MINNEAPOLIS (AP)—The running, smiling, high-scoring Phoenix Suns looked once again as though they were just having fun on the playground.
It’s an invincible feeling the Minnesota Timberwolves so badly want to rediscover.
Amare Stoudemire had 23 points, five of his teammates scored in double digits and the Suns beat the scuffling Timberwolves 108-79 on Wednesday night.
“That team reminds me of how we played last year, with our confidence,” Minnesota’s Fred Hoiberg said. “They expect to win every time they step on the floor.”
Phoenix, which led by 40 points late in the third quarter, handed the Timberwolves the fourth-largest home loss in franchise history.
“We were up by 40 and had a chance to go up 50, maybe even 60,” Stoudemire said. “But we took the fourth quarter off.”
Wally Szczerbiak scored 16 points, and Trenton Hassell had 14 for Minnesota — which went 3-for-21 from 3-point range and tied a team record by attempting only five free throws. The Suns shot 8-for-10 from behind the arc in the third quarter after starting the second half with an 11-0 run.
“We really poured it on,” Richardson said. “Coaches told us to make sure not to have any slippage, and we continued to try to put it on them. … It was nice to see us tonight do what most veteran teams do—put teams away and keep a team away.”
After falling to .500 two weeks ago, the Timberwolves suggested they were pointed in the right direction by winning five in a row. But a pair of sluggish third-quarter performances (Sunday against Sacramento and Tuesday in Milwaukee) led to consecutive losses, and the latest dud seemed to put them right back where they started.
Kevin Garnett scored a season-low 12 points and had 13 rebounds for Minnesota, which fell to 24-22 and is in ninth place in the Western Conference with the playoffs not all that far away.
“You have some clouds in your coffee sometimes,” Garnett said. “It’s not easy right now.”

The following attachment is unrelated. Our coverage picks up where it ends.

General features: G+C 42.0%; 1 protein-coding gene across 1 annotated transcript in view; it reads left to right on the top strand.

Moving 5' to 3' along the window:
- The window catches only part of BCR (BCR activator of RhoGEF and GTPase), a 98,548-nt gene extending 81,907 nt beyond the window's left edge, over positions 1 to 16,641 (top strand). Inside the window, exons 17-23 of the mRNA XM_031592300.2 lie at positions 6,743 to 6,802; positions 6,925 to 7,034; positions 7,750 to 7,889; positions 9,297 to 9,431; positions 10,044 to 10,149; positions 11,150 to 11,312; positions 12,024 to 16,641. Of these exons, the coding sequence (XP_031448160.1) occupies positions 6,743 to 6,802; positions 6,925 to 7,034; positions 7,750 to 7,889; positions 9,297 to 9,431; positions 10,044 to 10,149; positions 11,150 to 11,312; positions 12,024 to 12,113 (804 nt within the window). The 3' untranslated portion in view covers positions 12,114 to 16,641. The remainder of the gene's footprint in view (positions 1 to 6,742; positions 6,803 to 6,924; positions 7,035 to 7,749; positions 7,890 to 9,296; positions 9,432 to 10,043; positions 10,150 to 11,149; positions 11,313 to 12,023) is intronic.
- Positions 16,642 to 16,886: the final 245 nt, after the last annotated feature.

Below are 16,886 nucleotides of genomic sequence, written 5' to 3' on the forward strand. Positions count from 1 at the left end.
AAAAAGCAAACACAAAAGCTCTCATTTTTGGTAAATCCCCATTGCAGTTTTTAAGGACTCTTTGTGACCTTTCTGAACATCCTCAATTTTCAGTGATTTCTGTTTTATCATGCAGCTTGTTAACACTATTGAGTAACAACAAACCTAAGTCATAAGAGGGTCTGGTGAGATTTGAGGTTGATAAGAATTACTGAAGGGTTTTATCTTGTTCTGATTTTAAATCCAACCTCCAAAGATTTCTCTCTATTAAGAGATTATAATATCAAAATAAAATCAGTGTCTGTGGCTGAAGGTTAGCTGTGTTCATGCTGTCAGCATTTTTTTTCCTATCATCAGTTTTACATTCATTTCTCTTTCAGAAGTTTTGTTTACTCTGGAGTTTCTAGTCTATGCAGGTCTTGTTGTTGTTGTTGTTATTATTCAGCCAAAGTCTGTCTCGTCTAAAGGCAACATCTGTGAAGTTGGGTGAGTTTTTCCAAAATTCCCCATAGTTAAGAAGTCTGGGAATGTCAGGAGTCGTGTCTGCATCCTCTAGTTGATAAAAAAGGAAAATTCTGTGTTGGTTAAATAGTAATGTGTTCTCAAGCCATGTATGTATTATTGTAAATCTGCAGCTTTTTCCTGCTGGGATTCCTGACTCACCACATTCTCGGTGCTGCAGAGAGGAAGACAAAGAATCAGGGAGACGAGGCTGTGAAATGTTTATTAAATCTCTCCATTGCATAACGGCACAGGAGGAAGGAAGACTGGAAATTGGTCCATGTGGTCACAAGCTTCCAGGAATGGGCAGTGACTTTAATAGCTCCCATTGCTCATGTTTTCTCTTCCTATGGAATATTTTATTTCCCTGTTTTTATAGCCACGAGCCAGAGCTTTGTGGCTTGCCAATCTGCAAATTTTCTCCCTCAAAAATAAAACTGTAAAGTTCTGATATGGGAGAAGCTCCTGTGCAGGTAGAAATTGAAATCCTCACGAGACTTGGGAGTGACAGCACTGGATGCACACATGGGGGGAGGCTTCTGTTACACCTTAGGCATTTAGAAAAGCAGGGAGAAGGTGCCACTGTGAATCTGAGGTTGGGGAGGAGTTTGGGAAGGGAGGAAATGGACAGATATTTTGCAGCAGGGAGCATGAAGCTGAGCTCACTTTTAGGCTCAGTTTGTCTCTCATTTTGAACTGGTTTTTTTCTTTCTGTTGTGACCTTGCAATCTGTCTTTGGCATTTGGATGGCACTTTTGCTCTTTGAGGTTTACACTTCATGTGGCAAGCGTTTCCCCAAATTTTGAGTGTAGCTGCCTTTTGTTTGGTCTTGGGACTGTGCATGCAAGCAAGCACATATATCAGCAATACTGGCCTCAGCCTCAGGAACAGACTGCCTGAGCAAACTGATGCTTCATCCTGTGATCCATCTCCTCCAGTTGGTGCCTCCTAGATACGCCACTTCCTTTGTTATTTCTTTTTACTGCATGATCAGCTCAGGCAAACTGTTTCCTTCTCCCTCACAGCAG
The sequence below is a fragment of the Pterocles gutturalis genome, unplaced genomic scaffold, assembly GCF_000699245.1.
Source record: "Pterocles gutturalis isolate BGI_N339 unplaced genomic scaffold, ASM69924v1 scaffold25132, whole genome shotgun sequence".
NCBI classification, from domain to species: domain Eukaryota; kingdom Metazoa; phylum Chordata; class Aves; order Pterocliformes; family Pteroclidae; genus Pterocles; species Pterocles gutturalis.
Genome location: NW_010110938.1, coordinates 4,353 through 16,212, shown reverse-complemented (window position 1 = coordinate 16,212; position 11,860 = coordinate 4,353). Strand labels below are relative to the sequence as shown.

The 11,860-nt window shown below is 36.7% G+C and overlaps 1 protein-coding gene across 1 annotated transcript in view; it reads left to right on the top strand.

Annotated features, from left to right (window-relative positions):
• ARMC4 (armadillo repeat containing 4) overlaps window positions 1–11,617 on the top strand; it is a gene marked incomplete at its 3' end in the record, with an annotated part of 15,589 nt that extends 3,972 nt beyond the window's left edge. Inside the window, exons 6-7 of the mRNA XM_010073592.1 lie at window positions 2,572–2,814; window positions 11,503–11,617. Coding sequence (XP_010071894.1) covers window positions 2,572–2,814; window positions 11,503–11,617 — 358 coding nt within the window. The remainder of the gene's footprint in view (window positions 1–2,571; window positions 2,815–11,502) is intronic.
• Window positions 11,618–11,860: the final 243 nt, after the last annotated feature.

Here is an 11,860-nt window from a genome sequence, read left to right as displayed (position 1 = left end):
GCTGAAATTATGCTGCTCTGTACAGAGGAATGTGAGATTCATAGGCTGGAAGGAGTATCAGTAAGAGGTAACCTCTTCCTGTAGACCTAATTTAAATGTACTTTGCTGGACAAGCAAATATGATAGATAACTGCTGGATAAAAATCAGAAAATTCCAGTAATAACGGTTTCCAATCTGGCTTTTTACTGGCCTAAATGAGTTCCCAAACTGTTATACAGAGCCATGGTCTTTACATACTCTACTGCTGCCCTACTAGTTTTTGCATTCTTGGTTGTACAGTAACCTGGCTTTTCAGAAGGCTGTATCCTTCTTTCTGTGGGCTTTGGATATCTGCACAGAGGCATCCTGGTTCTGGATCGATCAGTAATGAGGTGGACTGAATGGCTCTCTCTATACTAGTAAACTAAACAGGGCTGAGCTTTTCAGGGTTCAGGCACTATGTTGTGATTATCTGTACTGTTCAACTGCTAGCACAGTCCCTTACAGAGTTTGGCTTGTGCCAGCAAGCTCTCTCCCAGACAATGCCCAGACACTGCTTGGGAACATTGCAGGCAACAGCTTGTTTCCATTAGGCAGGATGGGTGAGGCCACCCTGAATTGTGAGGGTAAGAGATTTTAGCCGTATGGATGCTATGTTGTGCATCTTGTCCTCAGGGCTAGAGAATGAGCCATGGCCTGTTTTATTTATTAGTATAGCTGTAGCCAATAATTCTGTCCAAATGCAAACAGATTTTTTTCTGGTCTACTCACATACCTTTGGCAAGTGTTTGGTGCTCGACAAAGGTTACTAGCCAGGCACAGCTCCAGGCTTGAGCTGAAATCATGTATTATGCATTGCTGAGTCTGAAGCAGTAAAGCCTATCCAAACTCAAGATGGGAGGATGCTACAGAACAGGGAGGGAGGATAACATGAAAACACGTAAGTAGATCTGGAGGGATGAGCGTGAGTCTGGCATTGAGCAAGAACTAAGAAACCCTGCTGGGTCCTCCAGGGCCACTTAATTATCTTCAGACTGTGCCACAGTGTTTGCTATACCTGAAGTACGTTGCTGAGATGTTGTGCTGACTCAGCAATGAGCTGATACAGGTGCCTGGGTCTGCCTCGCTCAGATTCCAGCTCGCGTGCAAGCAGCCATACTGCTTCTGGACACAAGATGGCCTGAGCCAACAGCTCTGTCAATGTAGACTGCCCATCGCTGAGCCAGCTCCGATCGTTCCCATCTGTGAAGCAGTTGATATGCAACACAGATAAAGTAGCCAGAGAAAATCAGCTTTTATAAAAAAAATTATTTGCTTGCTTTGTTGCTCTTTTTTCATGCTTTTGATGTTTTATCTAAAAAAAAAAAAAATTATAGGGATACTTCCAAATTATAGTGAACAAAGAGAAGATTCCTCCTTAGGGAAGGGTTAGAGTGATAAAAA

Phoenix (37-11), meanwhile, moved within a half-game of San Antonio for the league’s best record. The Suns, who averaged more than 122 points in their five victories on the trip, were still enjoying themselves in the locker room afterward.
“We left a lot of roadkill on this trip,” Richardson said, reflecting on the nicknames of recent foes. “We killed some Bucks, some Wolves. We missed out on the bear, the Grizzly bear.”
Added Stoudemire: “We got a Raptor. Took care of that.”
With the memory of a 122-115 home loss on Jan. 4 to the Suns still relatively fresh, the Timberwolves realized they needed to control the tempo and keep their speedy opponent from finding uncontested shots and running up and down the court for easy points.
That never happened.
Whether it was purely the Suns’ prowess or simply their own deficiencies, the Wolves just didn’t seem capable of coming back and making a game of it.
“Right now we’re not a good basketball team,” said coach Flip Saunders, who led his team to the West’s best regular-season record and a spot in the conference finals in 2004. “This isn’t last year. We’re fighting for our lives.”
A sure sign things were going bad for the Wolves: Hoiberg, the league’s most accurate 3-point shooter at better than 51 percent, missed a pair of wide-open shots from long range on the same possession.
Soon after, Marion made consecutive 3-pointers—the last one a shot from the corner that glanced off the top of the backboard and fell through the net to make it 81-51 with 4:41 left in the period.
Less than a minute later, Richardson banked in a 26-footer. Two minutes after that, consecutive 3-pointers by Jim Jackson gave the Suns a 91-51 advantage.
Latrell Sprewell was replaced by Szczerbiak in the starting lineup because he missed the team’s return flight from Milwaukee. Saunders said it was a miscommunication and not a big issue. … Phoenix had four players grab seven rebounds or more. … Garnett had to call a 20-second timeout late in the first quarter after an elbow to the head from Steven Hunter, who was jockeying for defensive position in the post. Following a sustained grimace, Garnett was fine. … The Suns are 6-2 since Nash returned from a back injury. … Minnesota’s Sam Cassell did not return after bruising his right shoulder in the first half. The 35-year-old point guard missed 10 games last month because of a strained right hamstring.